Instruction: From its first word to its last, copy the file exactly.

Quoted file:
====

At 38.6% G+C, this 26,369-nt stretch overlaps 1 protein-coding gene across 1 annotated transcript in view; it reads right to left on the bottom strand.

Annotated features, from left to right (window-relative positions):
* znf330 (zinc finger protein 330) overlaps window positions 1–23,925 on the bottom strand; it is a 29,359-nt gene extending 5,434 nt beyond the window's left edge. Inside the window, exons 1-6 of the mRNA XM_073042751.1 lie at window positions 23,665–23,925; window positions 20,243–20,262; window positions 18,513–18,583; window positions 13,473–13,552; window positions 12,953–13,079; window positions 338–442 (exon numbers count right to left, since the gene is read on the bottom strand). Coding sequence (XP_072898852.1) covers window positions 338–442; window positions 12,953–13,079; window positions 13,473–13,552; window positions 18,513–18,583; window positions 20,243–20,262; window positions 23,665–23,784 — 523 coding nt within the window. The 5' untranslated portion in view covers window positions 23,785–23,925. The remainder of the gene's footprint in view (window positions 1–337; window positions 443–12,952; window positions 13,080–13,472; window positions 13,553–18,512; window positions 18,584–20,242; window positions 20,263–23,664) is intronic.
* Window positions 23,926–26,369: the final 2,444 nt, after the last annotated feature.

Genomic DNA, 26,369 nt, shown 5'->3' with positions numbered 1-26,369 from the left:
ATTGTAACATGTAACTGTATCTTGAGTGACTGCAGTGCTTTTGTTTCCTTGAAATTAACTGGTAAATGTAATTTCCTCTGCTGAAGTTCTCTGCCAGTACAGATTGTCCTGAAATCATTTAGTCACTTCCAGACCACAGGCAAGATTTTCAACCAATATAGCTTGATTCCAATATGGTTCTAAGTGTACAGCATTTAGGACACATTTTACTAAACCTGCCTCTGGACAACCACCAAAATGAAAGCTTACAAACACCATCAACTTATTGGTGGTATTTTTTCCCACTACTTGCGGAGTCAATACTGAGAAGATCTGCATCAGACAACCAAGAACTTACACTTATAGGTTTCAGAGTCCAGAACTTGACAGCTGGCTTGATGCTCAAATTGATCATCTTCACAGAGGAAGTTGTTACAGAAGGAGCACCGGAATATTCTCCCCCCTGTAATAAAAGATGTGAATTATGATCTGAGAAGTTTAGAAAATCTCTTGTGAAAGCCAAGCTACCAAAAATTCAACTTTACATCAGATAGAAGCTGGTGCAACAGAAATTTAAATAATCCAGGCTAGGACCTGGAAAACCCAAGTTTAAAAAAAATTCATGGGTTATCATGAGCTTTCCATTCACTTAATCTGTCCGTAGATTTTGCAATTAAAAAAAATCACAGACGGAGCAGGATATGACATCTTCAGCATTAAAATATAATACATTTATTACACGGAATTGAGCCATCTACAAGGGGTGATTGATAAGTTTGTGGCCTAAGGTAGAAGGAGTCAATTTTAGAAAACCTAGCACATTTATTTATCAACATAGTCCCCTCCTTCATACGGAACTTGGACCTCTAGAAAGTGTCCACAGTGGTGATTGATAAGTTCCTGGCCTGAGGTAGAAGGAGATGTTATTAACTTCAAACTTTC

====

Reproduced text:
At 38.6% G+C, this 26,369-nt stretch overlaps 1 protein-coding gene across 1 annotated transcript in view; it reads right to left on the bottom strand.

Annotated features, from left to right (window-relative positions):
* znf330 (zinc finger protein 330) overlaps window positions 1–23,925 on the bottom strand; it is a 29,359-nt gene extending 5,434 nt beyond the window's left edge. Inside the window, exons 1-6 of the mRNA XM_073042751.1 lie at window positions 23,665–23,925; window positions 20,243–20,262; window positions 18,513–18,583; window positions 13,473–13,552; window positions 12,953–13,079; window positions 338–442 (exon numbers count right to left, since the gene is read on the bottom strand). Coding sequence (XP_072898852.1) covers window positions 338–442; window positions 12,953–13,079; window positions 13,473–13,552; window positions 18,513–18,583; window positions 20,243–20,262; window positions 23,665–23,784 — 523 coding nt within the window. The 5' untranslated portion in view covers window positions 23,785–23,925. The remainder of the gene's footprint in view (window positions 1–337; window positions 443–12,952; window positions 13,080–13,472; window positions 13,553–18,512; window positions 18,584–20,242; window positions 20,263–23,664) is intronic.
* Window positions 23,926–26,369: the final 2,444 nt, after the last annotated feature.

Genomic DNA, 26,369 nt, shown 5'->3' with positions numbered 1-26,369 from the left:
ATTGTAACATGTAACTGTATCTTGAGTGACTGCAGTGCTTTTGTTTCCTTGAAATTAACTGGTAAATGTAATTTCCTCTGCTGAAGTTCTCTGCCAGTACAGATTGTCCTGAAATCATTTAGTCACTTCCAGACCACAGGCAAGATTTTCAACCAATATAGCTTGATTCCAATATGGTTCTAAGTGTACAGCATTTAGGACACATTTTACTAAACCTGCCTCTGGACAACCACCAAAATGAAAGCTTACAAACACCATCAACTTATTGGTGGTATTTTTTCCCACTACTTGCGGAGTCAATACTGAGAAGATCTGCATCAGACAACCAAGAACTTACACTTATAGGTTTCAGAGTCCAGAACTTGACAGCTGGCTTGATGCTCAAATTGATCATCTTCACAGAGGAAGTTGTTACAGAAGGAGCACCGGAATATTCTCCCCCCTGTAATAAAAGATGTGAATTATGATCTGAGAAGTTTAGAAAATCTCTTGTGAAAGCCAAGCTACCAAAAATTCAACTTTACATCAGATAGAAGCTGGTGCAACAGAAATTTAAATAATCCAGGCTAGGACCTGGAAAACCCAAGTTTAAAAAAAATTCATGGGTTATCATGAGCTTTCCATTCACTTAATCTGTCCGTAGATTTTGCAATTAAAAAAAATCACAGACGGAGCAGGATATGACATCTTCAGCATTAAAATATAATACATTTATTACACGGAATTGAGCCATCTACAAGGGGTGATTGATAAGTTTGTGGCCTAAGGTAGAAGGAGTCAATTTTAGAAAACCTAGCACATTTATTTATCAACATAGTCCCCTCCTTCATACGGAACTTGGACCTCTAGAAAGTGTCCACAGTGGTGATTGATAAGTTCCTGGCCTGAGGTAGAAGGAGATGTTATTAACTTCAAACTTTC